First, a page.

Archive for ‘Faculty Spotlight’

Varner comes out, guns blazing, with new book!

0 Commentsby   |  11.10.10  |  Faculty Publications, Faculty Spotlight

To see evidence that Abilene Christian University faculty members are hard at work, you need look no further than the list of books recently released by ACU authors. Among them is a title by  Dr. Paul Varner, scholar in residence and visiting professor of English. Varner’s latest book, Historical Dictionary of Westerns in Literature, was released on Oct. 15. Since coming to ACU in 2007, Varner has written three books on the literature of the American West. The books provide the latest information on scholarship, scholarly approaches, critical terminology, and essential information for scholars pursuing serious literary and cultural study of Western literature and critical analysis for the essential authors and novels of the West.

“I have always wanted to work with the literature of the American West because of its impact on who we are in Texas and Abilene,” says Varner. “Western literature has both shaped our culture and reflected what our immediate culture has been.” For more information on Historical Dictionary of Westerns in Literature, visit the Scarecrow Press website.

English Faculty and Graduate Students Present at CSC

0 Commentsby   |  07.09.10  |  Announcements, Faculty Spotlight

CSC participantsEight English faculty and graduate students attended the Christian Scholars’ Conference held at Lipscomb University in Nashville, Tennessee, on June 3-5, 2010.  The theme of this year’s conference was Beauty in the Academy: Faith, Scholarship and the Arts.

Highlights of the conference included plenary speeches by James Elkins, E.C. Chadbourne Professor in the Department of Art History, Theory, and Criticism, at the School of the Art Institute of Chicago; poet and critic Dana Gioia; and award-winning playwright John Patrick Shanley.  

Below are some of the papers and panels presented by English faculty and graduate students:

Nancy W. Shankle, Abilene Christian University, Convener: “Teaching Doubt

  • Mikee Delony, Abilene Christian University: Panelist
  • Barrett Huddleston, Oklahoma University: Panelist
  • Sherry Rankin, Abilene Christian University: Panelist
  • Steven T. Moore, Abilene Christian University: Panelist
  • Vickie Smith, Abilene Christian University: Panelist
  • John Williams, Harding University: Panelist

Mikee Delony, Abilene Christian University: “Monstrous Beauty: Contemporary Aesthetics of Beauty” (Session I)

  • Susan Jeffers, Independent Scholar: “Gross or Grotesque Beauty?: Mel Gibson’s Passion of the Christ”
  • Shelly Sanders, Abilene Christian University: “Who’s to Blame?”: Naming the Monstrous in Whale Rider”
  • William Carroll, Abilene Christian University: “The Apologetics of Clive Barker’s Monstrous Sublime”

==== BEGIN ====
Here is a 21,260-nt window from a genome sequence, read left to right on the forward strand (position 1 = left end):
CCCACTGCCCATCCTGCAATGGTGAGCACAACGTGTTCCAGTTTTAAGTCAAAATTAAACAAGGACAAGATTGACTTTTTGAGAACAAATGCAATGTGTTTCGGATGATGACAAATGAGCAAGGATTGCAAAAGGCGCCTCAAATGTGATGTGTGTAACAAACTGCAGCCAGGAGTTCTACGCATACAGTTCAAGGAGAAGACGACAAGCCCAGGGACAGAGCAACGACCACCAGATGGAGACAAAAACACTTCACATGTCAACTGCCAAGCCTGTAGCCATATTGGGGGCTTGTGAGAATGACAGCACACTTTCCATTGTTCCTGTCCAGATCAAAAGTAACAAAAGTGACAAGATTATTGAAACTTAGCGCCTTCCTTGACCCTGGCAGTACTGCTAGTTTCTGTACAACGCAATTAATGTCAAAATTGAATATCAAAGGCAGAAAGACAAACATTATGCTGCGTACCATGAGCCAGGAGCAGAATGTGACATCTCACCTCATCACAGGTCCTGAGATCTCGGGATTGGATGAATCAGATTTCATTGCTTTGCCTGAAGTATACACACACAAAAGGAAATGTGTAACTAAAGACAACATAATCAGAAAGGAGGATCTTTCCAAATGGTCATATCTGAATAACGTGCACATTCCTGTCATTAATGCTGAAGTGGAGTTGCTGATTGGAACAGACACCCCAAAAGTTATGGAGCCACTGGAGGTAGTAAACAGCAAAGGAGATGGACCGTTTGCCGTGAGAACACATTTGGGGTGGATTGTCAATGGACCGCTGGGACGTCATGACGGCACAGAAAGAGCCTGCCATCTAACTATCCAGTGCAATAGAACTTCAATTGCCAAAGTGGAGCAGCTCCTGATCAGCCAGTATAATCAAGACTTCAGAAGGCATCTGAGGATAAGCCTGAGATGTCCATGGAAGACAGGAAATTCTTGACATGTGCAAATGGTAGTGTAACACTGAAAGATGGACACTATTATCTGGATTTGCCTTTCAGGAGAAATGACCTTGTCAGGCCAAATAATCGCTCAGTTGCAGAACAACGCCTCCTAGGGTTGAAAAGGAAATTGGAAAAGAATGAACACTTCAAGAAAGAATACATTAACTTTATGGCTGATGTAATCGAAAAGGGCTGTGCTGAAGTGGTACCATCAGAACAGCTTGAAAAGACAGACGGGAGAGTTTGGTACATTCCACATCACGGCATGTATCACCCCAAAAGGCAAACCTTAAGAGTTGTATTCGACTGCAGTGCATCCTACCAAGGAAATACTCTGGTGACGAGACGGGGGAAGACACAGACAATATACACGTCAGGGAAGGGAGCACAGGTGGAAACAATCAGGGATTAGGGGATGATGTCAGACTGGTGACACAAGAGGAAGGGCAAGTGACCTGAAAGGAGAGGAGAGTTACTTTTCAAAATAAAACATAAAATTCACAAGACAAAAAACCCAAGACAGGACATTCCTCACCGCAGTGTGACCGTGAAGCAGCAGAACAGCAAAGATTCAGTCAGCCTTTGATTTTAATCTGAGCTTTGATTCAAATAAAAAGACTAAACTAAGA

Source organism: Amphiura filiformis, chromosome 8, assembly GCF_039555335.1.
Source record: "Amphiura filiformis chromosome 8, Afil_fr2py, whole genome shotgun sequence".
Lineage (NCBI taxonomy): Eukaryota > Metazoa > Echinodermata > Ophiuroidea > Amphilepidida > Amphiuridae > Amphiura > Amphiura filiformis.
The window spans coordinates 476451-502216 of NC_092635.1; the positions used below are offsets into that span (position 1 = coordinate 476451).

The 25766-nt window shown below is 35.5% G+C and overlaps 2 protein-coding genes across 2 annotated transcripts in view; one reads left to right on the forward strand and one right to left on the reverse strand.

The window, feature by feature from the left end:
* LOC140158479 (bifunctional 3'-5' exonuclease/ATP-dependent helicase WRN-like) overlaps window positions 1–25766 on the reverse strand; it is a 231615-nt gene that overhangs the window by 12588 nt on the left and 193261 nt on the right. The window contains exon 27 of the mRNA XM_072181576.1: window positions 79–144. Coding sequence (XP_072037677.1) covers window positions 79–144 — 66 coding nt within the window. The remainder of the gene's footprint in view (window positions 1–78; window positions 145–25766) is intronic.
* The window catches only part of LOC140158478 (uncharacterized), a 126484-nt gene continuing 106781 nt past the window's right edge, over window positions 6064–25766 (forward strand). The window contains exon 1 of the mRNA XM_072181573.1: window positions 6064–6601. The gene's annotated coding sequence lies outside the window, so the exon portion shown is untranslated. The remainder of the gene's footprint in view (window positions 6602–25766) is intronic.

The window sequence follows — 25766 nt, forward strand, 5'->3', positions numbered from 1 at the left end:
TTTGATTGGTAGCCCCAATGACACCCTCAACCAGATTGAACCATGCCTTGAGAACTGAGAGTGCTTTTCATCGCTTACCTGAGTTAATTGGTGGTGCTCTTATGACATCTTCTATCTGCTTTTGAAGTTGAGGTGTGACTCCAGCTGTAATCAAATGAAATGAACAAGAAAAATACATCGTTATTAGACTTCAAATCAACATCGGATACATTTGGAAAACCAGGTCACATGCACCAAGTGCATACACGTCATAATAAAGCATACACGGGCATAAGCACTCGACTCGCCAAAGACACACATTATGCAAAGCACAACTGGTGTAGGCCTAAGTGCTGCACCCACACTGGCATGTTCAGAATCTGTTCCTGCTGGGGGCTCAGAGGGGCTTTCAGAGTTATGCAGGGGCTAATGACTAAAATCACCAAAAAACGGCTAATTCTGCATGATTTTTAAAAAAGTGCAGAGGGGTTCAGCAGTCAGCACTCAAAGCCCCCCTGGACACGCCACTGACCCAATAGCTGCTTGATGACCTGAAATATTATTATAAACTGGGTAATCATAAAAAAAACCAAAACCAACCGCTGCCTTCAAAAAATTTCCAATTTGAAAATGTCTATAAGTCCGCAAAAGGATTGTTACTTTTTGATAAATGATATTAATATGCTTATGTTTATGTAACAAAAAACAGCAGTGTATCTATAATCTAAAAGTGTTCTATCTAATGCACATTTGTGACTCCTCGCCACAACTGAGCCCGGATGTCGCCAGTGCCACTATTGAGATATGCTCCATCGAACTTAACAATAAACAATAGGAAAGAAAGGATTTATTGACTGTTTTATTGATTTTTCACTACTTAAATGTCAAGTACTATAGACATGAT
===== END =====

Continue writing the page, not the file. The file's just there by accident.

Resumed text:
Shelly Sanders, Abilene Christian University, Convener: “Monstrous Beauty: Contemporary Aesthetics of Beauty” (Session II)

  • Steven T. Moore, Abilene Christian University: “Monstrous Beauty in the Moonwalk:  Examining the Hidden Reality of Blackness in the Music Videos of Michael Jackson”
  • Mikee Delony, Abilene Christian University: “Evil Beauty: The Vampire in Contemporary Media”
  • Perry Harrison, Cardiff University, Cardiff, Wales: “Neon Gods: The Faded Humanity of Dr. Manhattan”

Jeremy Elliott, Abilene Christian University, Convener: “Issues in Social Justice”

Detective Work

0 Commentsby   |  03.23.10  |  Announcements, Faculty Spotlight

WadeCWdisplayDr. Chris Willerton is home from a successful research trip to the Midwest and New York. He’s on administrative leave during spring 2010, a reward after 25 years as ACU’s honors director, and is using the opportunity to continue his work in detective fiction and theology.

CW’s first project was interviewing detective writer Terence Faherty in Indianapolis.  Faherty has two series of novels, one featuring amateur detective Owen Keane, a failed seminarian, and the other featuring Scott Elliott, an actor who becomes a Los Angeles sleuth after returning from World War II. Faherty told CW that his Catholicism comes through most strongly when his characters suffer from unconfessed crimes. He puts in enough gunplay and rough language to satisfy his publisher but is most interested in the way his characters use little mysteries to find clues to cosmic mysteries.

CW’s next project was to present a paper, “Dorothy L. Sayers, the Trinity, and the Creative Reader” at the Northeast ConferenceWadeCWreadng on Christianity and Literature, in New York. This was the first CCL regional meeting to feature detective fiction, and it drew papers on Chesterton, Sayers, Collins, Chandler, and even J. K. Rowling.


The photo shows CW meeting the plenary speaker, Dr. Dale Ahlquist, president of the American Chesterton Society. In between sessions, CW hiked across Brooklyn Bridge, visited the site of the World Trade Center, and saw an off-Broadway murder mystery, Perfect Crime.WadeCWbridge

Finally, CW spent three days in the Marion Wade Center at Wheaton College, reading manuscripts and letters of Dorothy L. Sayers, author of the Lord Peter Wimsey mysteries and translator of Dante. Having written papers extending Sayers’s aesthetics with Reader Response theory, CW focused on her 1941 book The Mind of the Maker and her 1944 lecture “Towards a Christian Aesthetic.” As one critic puts it, Sayers was “highly intelligent, opinionated, and combative,” and CW ended each day’s reading woozy from both her handwriting and her argumentation.WadeCWDLS

WadeCWwardrbThe Wade is an internationally known research center for Lewis, Tolkien, Sayers, Chesterton, Charles Williams, and others associated with the Oxford Christians. Its artifacts include desks used by Tolkien and Lewis and the wardrobe that helped inspire The Lion, the Witch and the Wardrobe. In the photo, CW inspects an overcoat used by Maj. Warren Lewis (C. S. Lewis’ brother Warnie).